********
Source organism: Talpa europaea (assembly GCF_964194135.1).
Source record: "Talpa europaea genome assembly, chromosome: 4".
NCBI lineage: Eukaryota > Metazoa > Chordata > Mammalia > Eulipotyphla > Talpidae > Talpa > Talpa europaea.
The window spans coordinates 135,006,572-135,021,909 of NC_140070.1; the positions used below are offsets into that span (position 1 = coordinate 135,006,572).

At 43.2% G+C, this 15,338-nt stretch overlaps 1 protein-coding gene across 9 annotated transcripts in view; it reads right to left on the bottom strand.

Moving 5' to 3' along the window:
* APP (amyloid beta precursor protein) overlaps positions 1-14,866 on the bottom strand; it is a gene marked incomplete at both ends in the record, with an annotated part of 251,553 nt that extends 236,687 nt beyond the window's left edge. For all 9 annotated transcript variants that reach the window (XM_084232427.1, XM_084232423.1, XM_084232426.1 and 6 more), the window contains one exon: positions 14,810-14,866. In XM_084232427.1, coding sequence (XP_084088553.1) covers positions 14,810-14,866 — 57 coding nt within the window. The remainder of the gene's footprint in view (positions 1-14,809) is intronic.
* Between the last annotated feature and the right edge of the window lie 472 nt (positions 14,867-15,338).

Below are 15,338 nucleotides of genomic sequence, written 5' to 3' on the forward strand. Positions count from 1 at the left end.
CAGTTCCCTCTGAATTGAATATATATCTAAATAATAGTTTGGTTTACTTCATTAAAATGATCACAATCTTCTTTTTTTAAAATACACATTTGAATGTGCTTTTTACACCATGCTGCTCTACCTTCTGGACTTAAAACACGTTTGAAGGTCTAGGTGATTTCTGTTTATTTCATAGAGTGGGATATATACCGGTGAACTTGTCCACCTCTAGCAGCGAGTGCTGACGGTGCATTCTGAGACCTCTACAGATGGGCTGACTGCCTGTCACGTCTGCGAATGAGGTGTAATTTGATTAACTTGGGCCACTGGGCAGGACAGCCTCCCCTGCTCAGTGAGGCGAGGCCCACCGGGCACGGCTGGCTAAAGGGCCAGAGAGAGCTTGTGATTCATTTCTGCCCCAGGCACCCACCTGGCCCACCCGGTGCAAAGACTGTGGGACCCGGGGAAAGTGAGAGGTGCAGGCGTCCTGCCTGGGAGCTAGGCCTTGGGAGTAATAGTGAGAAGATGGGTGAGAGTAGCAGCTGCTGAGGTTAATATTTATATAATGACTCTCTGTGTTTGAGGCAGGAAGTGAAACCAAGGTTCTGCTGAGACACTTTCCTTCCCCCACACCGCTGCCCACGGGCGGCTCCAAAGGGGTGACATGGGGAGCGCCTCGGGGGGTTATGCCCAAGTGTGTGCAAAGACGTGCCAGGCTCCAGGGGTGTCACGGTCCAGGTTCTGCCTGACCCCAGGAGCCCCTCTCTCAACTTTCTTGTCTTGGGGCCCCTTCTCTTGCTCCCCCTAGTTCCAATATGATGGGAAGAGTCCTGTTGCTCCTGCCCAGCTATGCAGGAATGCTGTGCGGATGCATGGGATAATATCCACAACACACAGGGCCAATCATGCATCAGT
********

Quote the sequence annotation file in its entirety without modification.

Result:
Source organism: Talpa europaea (assembly GCF_964194135.1).
Source record: "Talpa europaea genome assembly, chromosome: 4".
NCBI lineage: Eukaryota > Metazoa > Chordata > Mammalia > Eulipotyphla > Talpidae > Talpa > Talpa europaea.
The window spans coordinates 135,006,572-135,021,909 of NC_140070.1; the positions used below are offsets into that span (position 1 = coordinate 135,006,572).

At 43.2% G+C, this 15,338-nt stretch overlaps 1 protein-coding gene across 9 annotated transcripts in view; it reads right to left on the bottom strand.

Moving 5' to 3' along the window:
* APP (amyloid beta precursor protein) overlaps positions 1-14,866 on the bottom strand; it is a gene marked incomplete at both ends in the record, with an annotated part of 251,553 nt that extends 236,687 nt beyond the window's left edge. For all 9 annotated transcript variants that reach the window (XM_084232427.1, XM_084232423.1, XM_084232426.1 and 6 more), the window contains one exon: positions 14,810-14,866. In XM_084232427.1, coding sequence (XP_084088553.1) covers positions 14,810-14,866 — 57 coding nt within the window. The remainder of the gene's footprint in view (positions 1-14,809) is intronic.
* Between the last annotated feature and the right edge of the window lie 472 nt (positions 14,867-15,338).

Below are 15,338 nucleotides of genomic sequence, written 5' to 3' on the forward strand. Positions count from 1 at the left end.
CAGTTCCCTCTGAATTGAATATATATCTAAATAATAGTTTGGTTTACTTCATTAAAATGATCACAATCTTCTTTTTTTAAAATACACATTTGAATGTGCTTTTTACACCATGCTGCTCTACCTTCTGGACTTAAAACACGTTTGAAGGTCTAGGTGATTTCTGTTTATTTCATAGAGTGGGATATATACCGGTGAACTTGTCCACCTCTAGCAGCGAGTGCTGACGGTGCATTCTGAGACCTCTACAGATGGGCTGACTGCCTGTCACGTCTGCGAATGAGGTGTAATTTGATTAACTTGGGCCACTGGGCAGGACAGCCTCCCCTGCTCAGTGAGGCGAGGCCCACCGGGCACGGCTGGCTAAAGGGCCAGAGAGAGCTTGTGATTCATTTCTGCCCCAGGCACCCACCTGGCCCACCCGGTGCAAAGACTGTGGGACCCGGGGAAAGTGAGAGGTGCAGGCGTCCTGCCTGGGAGCTAGGCCTTGGGAGTAATAGTGAGAAGATGGGTGAGAGTAGCAGCTGCTGAGGTTAATATTTATATAATGACTCTCTGTGTTTGAGGCAGGAAGTGAAACCAAGGTTCTGCTGAGACACTTTCCTTCCCCCACACCGCTGCCCACGGGCGGCTCCAAAGGGGTGACATGGGGAGCGCCTCGGGGGGTTATGCCCAAGTGTGTGCAAAGACGTGCCAGGCTCCAGGGGTGTCACGGTCCAGGTTCTGCCTGACCCCAGGAGCCCCTCTCTCAACTTTCTTGTCTTGGGGCCCCTTCTCTTGCTCCCCCTAGTTCCAATATGATGGGAAGAGTCCTGTTGCTCCTGCCCAGCTATGCAGGAATGCTGTGCGGATGCATGGGATAATATCCACAACACACAGGGCCAATCATGCATCAGT